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This example shows how to use commands from Curve Fitting Toolbox™ to construct a Chebyshev spline.

By definition, for given knot sequence `t`

of length `n+k`

, `C = C_{t,k}`

is the unique element of `S_{t,k}`

of max-norm 1 that maximally oscillates on the interval `[t_k .. t_{n+1}]`

and is positive near `t_{n+1}`

. This means that there is a unique strictly increasing `tau`

of length `n`

so that the function `C`

in `S_{k,t}`

given by

C(tau(i)) = (-1)^{n-i},

for all `i`

, has max-norm 1 on `[t_k .. t_{n+1}]`

. This implies that

tau(1) = t_k, tau(n) = t_{n+1},

and that

t_i < tau(i) < t_{k+i},

for all `i`

. In fact,

t_{i+1} <= tau(i) <= t_{i+k-1},

for all `i`

. This brings up the point that the knot sequence `t`

is assumed to make such an inequality possible, which turns out to be equivalent to having all the elements of `S_{k,t}`

continuous.

t = augknt([0 1 1.1 3 5 5.5 7 7.1 7.2 8], 4 ); [tau,C] = chbpnt(t,4); xx = sort([linspace(0,8,201),tau]); plot(xx,fnval(C,xx),'LineWidth',2); hold on breaks = knt2brk(t); bbb = repmat(breaks,3,1); sss = repmat([1;-1;NaN],1,length(breaks)); plot(bbb(:), sss(:),'r'); hold off ylim([-2 2]); title('The Chebyshev Spline for a Particular Knot Sequence'); legend({'Chebyshev Spline' 'Knots'});

In short, the Chebyshev spline `C`

looks just like the Chebyshev polynomial. It performs similar functions. For example, its extrema `tau`

are particularly good sites to interpolate at from `S_{k,t}`

since the norm of the resulting projector is about as small as can be.

hold on plot(tau,zeros(size(tau)),'k+'); hold off legend({'Chebyshev Spline' 'Knots' 'Extrema'});

In this example, we try to construct `C`

for a given spline space.

We deal with cubic splines with simple interior knots, specified by

k = 4; breaks = [0 1 1.1 3 5 5.5 7 7.1 7.2 8]; t = augknt(breaks, k)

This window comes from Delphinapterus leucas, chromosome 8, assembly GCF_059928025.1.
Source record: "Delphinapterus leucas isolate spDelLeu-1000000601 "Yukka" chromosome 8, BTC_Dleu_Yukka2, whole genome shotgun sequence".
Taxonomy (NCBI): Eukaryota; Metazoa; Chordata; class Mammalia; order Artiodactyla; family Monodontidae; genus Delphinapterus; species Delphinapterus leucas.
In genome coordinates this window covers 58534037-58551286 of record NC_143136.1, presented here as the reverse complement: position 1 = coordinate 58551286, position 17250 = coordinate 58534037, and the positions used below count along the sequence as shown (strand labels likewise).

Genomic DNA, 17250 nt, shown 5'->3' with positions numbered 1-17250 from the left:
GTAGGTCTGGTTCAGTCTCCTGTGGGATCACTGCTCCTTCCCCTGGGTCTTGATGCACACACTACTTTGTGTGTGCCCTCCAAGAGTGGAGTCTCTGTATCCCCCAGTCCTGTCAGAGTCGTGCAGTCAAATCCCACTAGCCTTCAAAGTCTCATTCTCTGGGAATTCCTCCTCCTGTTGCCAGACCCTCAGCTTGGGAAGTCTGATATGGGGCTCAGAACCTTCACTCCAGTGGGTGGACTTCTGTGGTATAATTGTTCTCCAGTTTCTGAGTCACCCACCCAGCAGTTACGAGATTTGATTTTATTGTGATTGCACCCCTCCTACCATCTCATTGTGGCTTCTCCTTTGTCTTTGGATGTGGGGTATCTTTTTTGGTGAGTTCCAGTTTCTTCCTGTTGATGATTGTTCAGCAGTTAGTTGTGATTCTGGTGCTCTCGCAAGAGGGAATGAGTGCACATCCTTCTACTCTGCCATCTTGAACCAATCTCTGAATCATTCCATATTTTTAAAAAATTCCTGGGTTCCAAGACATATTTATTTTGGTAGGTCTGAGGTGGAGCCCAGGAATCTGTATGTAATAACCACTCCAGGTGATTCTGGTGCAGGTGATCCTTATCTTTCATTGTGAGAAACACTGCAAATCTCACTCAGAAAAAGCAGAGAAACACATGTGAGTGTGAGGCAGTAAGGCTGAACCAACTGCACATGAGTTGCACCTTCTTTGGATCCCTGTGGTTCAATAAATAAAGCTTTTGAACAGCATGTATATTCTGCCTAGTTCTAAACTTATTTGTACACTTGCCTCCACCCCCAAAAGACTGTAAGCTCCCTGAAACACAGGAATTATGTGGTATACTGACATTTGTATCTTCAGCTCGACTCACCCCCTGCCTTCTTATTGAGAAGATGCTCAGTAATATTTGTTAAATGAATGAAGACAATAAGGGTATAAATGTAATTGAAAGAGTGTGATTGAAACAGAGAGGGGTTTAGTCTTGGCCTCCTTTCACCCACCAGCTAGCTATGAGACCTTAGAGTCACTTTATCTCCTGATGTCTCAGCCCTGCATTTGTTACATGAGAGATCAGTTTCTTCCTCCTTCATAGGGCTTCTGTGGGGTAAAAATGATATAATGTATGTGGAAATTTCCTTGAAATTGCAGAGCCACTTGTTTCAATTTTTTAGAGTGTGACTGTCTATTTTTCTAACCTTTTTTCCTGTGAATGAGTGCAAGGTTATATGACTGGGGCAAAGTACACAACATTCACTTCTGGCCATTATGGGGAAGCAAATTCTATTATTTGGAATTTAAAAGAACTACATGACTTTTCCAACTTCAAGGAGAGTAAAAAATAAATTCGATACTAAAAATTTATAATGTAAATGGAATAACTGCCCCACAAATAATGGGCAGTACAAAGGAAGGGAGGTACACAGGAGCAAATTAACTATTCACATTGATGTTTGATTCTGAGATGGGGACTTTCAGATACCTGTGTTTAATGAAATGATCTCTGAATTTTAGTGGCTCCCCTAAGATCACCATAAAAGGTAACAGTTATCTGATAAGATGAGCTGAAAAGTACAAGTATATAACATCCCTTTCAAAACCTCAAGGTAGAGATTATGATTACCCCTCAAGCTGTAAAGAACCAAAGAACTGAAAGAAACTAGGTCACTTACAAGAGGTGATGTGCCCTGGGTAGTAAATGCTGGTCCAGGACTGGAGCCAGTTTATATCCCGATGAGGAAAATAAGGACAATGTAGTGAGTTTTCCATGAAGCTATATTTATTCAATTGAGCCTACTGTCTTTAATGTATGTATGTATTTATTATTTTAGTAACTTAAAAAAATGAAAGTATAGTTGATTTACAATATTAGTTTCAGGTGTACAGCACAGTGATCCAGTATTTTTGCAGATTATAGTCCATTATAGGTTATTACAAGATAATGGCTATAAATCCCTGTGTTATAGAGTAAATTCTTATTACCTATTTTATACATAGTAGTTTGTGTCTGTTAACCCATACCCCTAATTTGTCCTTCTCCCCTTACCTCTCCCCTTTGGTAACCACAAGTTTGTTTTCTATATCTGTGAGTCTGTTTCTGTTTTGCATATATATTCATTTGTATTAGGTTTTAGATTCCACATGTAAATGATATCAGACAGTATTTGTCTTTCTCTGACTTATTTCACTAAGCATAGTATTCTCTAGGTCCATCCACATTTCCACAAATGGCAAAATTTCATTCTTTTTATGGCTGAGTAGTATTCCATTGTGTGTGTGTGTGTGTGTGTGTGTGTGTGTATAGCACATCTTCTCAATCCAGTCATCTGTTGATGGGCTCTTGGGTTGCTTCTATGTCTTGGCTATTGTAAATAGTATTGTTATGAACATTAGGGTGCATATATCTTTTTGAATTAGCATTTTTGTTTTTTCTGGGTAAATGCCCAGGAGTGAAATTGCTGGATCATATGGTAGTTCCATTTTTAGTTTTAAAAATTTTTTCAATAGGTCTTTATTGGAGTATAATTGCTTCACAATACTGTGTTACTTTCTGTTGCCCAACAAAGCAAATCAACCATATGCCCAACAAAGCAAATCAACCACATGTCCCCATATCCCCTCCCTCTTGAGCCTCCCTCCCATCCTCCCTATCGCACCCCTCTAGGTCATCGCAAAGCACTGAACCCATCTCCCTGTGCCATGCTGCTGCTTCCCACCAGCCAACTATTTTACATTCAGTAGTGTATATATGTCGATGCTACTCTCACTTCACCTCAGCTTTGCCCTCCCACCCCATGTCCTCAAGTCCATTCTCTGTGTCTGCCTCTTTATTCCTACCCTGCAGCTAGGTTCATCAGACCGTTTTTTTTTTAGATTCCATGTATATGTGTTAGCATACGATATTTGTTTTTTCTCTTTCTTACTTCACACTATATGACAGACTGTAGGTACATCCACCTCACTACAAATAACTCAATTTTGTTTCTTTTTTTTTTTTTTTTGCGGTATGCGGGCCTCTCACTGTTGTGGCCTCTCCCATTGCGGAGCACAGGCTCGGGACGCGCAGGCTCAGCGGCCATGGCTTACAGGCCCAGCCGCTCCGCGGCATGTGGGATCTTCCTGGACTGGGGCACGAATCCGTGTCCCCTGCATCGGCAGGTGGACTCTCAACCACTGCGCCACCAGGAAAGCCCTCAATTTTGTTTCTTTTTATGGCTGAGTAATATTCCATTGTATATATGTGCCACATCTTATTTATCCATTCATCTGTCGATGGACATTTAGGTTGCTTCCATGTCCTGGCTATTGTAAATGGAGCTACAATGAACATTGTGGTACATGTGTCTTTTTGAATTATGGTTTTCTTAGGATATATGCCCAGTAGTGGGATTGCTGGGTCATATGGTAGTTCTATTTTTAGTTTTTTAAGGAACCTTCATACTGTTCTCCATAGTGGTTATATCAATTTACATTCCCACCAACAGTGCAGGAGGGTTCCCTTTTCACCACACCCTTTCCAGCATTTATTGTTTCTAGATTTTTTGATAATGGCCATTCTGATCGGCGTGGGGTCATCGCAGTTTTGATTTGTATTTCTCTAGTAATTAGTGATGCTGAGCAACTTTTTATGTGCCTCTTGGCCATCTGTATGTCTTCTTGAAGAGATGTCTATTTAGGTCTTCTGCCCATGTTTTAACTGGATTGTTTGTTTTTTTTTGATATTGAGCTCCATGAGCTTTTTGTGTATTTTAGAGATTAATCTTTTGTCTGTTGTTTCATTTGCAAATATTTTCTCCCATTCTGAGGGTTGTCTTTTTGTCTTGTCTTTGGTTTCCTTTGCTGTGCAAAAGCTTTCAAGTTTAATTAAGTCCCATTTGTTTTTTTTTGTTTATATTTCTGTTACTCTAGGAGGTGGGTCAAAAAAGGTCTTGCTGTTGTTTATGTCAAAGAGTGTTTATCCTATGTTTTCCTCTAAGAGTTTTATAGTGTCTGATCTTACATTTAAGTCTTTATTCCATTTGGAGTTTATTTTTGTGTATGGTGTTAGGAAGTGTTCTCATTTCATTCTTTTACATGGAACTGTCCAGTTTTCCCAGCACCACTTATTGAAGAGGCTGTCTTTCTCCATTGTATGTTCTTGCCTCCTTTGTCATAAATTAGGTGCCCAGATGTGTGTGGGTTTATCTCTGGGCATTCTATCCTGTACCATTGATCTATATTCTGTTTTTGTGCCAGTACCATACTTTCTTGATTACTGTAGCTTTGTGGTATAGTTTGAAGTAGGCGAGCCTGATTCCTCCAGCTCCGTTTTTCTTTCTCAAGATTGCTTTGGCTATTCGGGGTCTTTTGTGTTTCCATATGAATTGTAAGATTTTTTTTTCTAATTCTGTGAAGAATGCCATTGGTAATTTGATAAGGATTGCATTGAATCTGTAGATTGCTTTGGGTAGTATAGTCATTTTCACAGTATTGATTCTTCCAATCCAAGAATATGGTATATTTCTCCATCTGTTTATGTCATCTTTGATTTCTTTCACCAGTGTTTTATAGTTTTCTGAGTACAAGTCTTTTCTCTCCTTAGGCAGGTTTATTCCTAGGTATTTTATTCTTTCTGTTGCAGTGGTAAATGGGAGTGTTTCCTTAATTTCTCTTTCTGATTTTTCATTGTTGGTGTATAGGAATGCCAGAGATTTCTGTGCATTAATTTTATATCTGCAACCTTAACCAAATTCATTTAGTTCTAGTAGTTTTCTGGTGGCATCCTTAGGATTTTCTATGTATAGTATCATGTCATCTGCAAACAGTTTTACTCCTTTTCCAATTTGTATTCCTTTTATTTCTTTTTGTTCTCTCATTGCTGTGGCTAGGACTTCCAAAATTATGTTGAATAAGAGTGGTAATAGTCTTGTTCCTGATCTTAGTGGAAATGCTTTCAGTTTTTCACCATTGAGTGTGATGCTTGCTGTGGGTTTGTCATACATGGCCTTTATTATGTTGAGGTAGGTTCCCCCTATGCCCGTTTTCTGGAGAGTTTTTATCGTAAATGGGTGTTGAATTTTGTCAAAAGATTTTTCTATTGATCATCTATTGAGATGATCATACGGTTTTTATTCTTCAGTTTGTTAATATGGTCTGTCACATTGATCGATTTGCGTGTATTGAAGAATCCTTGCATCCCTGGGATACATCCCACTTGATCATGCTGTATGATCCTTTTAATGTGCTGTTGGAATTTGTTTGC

t = Columns 1 through 7 0 0 0 0 1.0000 1.1000 3.0000 Columns 8 through 14 5.0000 5.5000 7.0000 7.1000 7.2000 8.0000 8.0000 Columns 15 through 16 8.0000 8.0000

thus getting a spline space of dimension

n = length(t)-k

n = 12

As our initial guess for the `tau`

, we use the knot averages

tau(i) = (t_{i+1} + ... + t_{i+k-1})/(k-1)

recommended as good interpolation site choices, and plot the resulting first approximation to `C`

.

tau = aveknt(t,k)

tau = Columns 1 through 7 0 0.3333 0.7000 1.7000 3.0333 4.5000 5.8333 Columns 8 through 12 6.5333 7.1000 7.4333 7.7333 8.0000

b = (-ones(1,n)).^(n-1:-1:0); c = spapi(t,tau,b); plot(breaks([1 end]),[1 1],'k', breaks([1 end]),[-1 -1],'k'); hold on fnplt(c,'r',1); hold off ylim([-2 2]); title('First Approximation to an Equioscillating Spline');

For the complete leveling, we use the Remez algorithm. This means that we construct a new `tau`

as the extrema of our current approximation, `c`

, to `C`

and try again.

Finding these extrema is itself an iterative process, namely, for finding the zeros of the derivative `Dc`

of our current approximation `c`

.

Dc = fnder(c);

We take the zeros of the control polygon of `Dc`

as our first guess for the zeros of `Dc`

. This control polygon has the vertices `(tstar(i),coefs(i))`

, where `coefs`

are the coefficients of `Dc`

, and `tstar`